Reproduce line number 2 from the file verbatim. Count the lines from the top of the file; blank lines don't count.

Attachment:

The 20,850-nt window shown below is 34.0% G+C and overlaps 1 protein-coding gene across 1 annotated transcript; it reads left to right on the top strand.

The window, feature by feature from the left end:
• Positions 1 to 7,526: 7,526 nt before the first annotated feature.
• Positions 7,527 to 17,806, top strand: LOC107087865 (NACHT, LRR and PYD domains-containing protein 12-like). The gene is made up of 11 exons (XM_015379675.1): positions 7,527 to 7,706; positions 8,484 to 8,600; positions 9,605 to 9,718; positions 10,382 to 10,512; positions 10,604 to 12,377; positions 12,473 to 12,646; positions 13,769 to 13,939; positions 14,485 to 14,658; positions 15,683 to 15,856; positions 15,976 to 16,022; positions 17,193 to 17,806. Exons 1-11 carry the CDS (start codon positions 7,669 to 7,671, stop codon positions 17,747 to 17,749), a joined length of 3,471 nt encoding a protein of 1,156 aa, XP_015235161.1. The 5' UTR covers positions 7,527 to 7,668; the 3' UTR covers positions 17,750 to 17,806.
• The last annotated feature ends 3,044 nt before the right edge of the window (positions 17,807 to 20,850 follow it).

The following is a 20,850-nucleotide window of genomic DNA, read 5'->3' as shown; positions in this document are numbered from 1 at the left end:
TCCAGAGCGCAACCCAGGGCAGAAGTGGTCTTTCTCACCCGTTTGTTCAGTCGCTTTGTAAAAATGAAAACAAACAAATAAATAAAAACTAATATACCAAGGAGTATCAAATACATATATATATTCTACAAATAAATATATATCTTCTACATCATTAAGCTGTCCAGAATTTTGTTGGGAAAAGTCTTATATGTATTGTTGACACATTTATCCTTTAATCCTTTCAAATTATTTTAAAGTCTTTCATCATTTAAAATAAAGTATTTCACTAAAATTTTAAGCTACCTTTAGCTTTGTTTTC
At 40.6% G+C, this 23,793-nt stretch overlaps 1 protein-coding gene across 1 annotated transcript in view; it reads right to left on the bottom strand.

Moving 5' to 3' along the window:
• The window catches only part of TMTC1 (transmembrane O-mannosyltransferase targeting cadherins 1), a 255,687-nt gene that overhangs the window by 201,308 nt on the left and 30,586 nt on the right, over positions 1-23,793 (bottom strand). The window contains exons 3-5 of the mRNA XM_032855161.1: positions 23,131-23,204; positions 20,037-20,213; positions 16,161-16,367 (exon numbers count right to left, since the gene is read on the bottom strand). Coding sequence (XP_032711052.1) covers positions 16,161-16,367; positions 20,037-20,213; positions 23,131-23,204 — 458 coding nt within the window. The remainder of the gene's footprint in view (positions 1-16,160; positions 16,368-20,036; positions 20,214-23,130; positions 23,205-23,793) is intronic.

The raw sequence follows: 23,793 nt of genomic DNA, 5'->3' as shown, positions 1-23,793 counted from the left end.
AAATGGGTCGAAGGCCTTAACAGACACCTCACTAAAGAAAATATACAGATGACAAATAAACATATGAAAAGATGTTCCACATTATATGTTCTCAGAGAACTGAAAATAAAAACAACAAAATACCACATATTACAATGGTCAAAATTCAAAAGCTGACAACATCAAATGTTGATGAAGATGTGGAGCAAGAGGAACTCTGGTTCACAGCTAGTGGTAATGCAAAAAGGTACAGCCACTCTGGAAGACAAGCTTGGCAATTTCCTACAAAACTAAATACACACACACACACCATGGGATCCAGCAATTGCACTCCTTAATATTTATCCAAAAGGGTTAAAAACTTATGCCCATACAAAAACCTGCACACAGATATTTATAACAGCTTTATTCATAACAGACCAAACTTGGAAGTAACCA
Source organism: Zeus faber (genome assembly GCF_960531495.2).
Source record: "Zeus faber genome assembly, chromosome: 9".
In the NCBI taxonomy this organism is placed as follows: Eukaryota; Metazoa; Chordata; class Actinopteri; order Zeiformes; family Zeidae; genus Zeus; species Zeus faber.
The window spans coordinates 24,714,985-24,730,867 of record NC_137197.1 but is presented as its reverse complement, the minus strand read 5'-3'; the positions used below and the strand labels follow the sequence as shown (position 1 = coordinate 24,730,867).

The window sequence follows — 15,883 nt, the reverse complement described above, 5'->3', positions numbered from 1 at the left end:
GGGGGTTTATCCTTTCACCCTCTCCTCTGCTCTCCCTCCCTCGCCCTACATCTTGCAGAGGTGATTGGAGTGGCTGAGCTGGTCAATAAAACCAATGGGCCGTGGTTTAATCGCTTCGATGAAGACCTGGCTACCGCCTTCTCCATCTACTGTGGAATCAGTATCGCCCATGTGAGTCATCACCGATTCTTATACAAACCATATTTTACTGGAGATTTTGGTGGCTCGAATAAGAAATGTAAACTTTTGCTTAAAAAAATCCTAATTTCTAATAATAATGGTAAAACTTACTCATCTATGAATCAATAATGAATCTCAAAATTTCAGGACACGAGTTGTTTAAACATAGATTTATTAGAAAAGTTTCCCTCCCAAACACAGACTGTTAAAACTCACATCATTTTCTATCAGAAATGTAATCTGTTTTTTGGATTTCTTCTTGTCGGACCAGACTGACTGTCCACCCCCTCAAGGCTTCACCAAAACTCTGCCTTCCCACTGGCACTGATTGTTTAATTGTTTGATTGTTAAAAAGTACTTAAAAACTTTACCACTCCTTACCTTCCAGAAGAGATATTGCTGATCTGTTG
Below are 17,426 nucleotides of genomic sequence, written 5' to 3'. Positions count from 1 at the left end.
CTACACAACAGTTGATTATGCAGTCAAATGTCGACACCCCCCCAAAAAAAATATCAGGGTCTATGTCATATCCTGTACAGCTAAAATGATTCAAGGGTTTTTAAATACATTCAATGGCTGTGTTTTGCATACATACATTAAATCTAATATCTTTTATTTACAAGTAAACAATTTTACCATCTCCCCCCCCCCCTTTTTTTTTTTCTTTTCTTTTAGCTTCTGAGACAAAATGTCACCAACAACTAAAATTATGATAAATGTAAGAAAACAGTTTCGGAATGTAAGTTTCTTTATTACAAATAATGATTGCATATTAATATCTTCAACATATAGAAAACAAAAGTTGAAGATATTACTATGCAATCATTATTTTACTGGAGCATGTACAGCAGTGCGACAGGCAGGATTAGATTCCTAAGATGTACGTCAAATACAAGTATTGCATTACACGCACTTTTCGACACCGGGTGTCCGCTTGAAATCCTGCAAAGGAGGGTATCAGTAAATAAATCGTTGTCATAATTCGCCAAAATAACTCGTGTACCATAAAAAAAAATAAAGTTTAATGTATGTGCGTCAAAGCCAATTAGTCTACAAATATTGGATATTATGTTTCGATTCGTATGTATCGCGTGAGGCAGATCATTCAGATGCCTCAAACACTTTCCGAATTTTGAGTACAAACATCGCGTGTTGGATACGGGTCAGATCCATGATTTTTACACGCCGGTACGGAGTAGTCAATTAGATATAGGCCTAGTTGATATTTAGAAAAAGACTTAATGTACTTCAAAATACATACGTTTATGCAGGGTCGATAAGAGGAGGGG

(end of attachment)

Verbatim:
The window, feature by feature from the left end: